By a “larger batch job” I mean running a larger number of statements in one (larger) transaction, before issuing a COMMIT statement. In this case we will once again execute the same 4000 SELECT-FROM-INSERT statements as before, but only COMMIT once at the end of the processing.

Now, if you remember what was written at the beginning of this article, one of the requirements to achieve a seamless failover was:

If the SQL statement that fails [in the case of a failover] is the first SQL statement in the transaction

This test will aim to do just the opposite – execute an (arbitrary) number of statements before having a statement fail during a failover. And then have some more statements to execute to get to the end of the workload processing.

So, let’s see what happens in this case!

Just to make sure, the Seamless Failover is still enabled in the client configuration file:

Our test workload file (DW_TEST_CLI_script_06.sql) now looks like this:

Running the workload, same as before:

…and initiating the failover right after the workload started running:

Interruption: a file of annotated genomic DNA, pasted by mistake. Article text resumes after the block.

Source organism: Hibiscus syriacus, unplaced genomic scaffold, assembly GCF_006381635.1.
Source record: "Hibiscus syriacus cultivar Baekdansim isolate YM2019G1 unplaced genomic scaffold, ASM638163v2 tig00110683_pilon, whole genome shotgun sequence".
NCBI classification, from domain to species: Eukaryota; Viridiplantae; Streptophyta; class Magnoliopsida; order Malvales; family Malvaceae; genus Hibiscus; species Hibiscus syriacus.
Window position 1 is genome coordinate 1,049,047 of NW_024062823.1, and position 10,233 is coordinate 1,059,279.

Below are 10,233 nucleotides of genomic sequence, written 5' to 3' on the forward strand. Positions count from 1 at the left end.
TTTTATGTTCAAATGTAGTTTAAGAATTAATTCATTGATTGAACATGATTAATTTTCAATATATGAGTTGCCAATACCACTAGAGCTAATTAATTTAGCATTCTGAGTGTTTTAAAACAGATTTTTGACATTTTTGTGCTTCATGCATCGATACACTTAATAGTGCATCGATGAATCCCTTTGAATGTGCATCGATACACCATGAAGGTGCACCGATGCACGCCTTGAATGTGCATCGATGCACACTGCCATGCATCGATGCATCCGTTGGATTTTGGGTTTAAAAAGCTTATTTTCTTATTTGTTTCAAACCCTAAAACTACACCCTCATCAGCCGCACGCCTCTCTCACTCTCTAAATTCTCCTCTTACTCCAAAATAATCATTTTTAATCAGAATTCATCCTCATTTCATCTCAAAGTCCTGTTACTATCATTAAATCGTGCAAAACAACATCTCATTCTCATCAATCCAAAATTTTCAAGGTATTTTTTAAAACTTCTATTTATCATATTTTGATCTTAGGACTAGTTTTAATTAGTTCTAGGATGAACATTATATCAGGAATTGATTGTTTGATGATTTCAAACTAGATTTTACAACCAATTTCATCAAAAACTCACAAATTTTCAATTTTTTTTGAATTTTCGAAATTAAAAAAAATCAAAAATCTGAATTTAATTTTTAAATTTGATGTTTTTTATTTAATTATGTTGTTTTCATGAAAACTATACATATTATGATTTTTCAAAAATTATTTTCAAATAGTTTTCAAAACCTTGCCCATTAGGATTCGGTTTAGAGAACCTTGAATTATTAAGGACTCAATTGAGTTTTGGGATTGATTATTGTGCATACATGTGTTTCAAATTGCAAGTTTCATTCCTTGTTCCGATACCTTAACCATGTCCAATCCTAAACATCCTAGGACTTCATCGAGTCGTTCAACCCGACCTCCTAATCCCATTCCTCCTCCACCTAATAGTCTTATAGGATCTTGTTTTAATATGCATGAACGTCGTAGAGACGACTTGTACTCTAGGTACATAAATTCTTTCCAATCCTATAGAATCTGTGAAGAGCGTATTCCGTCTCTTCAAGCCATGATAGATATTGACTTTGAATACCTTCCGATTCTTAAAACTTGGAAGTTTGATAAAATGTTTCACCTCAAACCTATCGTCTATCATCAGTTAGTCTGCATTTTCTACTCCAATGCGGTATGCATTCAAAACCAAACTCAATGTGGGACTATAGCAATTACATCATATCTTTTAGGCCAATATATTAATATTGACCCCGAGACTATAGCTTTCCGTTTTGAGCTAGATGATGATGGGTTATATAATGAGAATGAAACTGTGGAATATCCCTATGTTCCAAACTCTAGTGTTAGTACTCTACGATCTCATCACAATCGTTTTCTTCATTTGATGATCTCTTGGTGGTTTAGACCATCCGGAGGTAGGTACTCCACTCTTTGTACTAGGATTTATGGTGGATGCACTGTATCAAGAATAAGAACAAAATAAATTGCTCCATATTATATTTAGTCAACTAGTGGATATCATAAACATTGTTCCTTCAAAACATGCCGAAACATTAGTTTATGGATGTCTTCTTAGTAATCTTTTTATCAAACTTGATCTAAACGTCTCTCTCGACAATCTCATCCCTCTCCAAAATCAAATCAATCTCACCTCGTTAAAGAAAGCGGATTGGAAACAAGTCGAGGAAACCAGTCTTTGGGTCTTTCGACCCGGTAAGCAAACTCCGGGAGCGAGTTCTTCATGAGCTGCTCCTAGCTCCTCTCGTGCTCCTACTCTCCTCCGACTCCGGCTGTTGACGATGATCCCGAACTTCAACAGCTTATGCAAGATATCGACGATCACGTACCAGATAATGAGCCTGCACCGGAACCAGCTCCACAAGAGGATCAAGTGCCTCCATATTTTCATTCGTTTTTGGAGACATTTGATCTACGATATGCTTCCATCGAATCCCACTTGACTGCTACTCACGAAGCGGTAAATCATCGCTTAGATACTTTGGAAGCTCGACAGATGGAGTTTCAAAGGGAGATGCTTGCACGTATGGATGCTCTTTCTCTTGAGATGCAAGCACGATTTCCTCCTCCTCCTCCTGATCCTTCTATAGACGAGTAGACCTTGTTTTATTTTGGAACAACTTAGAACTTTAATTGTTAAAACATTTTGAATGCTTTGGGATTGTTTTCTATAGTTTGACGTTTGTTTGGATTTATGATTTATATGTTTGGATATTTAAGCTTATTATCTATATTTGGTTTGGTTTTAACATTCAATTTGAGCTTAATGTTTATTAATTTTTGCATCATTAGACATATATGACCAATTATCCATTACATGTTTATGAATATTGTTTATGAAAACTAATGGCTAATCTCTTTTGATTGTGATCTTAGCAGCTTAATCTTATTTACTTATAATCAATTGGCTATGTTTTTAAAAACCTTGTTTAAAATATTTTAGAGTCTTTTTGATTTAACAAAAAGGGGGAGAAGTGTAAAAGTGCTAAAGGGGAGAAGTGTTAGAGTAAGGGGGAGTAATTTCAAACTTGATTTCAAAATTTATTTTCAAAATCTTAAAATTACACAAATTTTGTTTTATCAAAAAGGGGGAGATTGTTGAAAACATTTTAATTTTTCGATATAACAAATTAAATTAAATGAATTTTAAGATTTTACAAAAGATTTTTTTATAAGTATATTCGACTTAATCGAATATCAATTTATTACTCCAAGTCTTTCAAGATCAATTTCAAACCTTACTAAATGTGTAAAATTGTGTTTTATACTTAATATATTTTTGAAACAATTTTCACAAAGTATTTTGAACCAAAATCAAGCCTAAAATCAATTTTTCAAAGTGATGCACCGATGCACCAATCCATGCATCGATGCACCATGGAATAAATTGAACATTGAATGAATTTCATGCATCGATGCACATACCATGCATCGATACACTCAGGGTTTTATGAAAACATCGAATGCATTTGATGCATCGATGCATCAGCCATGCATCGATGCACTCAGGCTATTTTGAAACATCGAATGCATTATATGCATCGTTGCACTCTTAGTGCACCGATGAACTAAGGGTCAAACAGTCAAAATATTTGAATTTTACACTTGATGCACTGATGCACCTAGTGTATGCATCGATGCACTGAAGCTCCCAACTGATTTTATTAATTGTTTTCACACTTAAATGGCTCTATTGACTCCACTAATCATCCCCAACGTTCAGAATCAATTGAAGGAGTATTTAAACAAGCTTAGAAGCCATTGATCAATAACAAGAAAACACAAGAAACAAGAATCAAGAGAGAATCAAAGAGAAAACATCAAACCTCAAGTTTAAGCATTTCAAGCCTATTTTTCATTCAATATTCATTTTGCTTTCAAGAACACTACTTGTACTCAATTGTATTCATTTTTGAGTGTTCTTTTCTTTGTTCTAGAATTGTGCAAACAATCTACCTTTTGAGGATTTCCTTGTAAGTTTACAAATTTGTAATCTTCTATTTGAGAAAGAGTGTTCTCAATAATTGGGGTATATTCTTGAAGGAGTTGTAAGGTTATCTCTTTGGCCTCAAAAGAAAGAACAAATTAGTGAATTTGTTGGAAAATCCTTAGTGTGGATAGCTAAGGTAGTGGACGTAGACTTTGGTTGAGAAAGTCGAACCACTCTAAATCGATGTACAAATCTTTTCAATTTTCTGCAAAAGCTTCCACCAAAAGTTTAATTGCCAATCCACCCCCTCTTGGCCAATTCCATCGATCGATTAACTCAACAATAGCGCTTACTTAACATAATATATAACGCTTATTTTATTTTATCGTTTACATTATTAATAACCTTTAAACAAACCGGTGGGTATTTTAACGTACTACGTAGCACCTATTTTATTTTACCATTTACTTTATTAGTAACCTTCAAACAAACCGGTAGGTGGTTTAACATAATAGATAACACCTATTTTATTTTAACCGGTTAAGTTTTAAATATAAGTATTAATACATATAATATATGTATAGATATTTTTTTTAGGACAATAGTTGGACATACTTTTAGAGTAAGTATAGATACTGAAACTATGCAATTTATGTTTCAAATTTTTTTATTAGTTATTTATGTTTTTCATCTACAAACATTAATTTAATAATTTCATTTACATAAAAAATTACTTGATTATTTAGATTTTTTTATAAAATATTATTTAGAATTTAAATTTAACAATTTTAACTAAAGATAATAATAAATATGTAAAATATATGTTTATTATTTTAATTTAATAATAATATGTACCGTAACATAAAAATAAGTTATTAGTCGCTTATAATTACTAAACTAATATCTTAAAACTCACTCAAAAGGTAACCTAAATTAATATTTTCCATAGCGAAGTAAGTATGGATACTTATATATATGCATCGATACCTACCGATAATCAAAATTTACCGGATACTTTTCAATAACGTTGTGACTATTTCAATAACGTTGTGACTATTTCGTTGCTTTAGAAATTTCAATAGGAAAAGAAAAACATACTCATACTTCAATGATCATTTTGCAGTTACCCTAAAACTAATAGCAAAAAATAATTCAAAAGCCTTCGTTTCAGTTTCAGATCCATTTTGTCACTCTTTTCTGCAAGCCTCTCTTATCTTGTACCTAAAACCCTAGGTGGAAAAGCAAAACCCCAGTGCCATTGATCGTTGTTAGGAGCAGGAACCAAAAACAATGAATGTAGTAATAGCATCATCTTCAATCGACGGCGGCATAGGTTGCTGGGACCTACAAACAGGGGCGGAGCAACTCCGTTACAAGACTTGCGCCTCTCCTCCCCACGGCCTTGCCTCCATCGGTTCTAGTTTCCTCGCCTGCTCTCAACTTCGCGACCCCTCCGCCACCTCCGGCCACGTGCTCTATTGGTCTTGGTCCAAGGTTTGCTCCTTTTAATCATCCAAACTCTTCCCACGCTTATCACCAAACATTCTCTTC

When everything is done, the workload output shows the following:

So, what exactly happened there?

  1. The first 596 insert statements were executed before the failover (time=07:30:31), and they completed successfully, but without a COMMIT.
  2. The 597th INSERT statement failed with SQL30108N and was rolled back.
  3. Since no COMMITs were done by this point, this means all previous INSERTs were rolled back as well (we will confirm this later on)!
  4. Worryingly, the client workload was then automatically rerouted and continued processing as if nothing had happened.
  5. The IDs being inserted just after the failure once again started with ID=1, this is because the rollback removed all inserted rows, and the table was once again empty.

Weird stuff!

To further confirm the above, we inspect the data present in the TEST table:

Simple math (4000 total INSERTs minus (596+1) failed == 3403 rows in the table) suggests that only the rows before the FAILOVER have been lost.

The timestamps (TS) in the TEST table prove that it contains only the rows inserted after the failover:

Obviously, the rest of the workload has made it into the TEST table, so the final result is that our (larger batch) workload has only partially completed.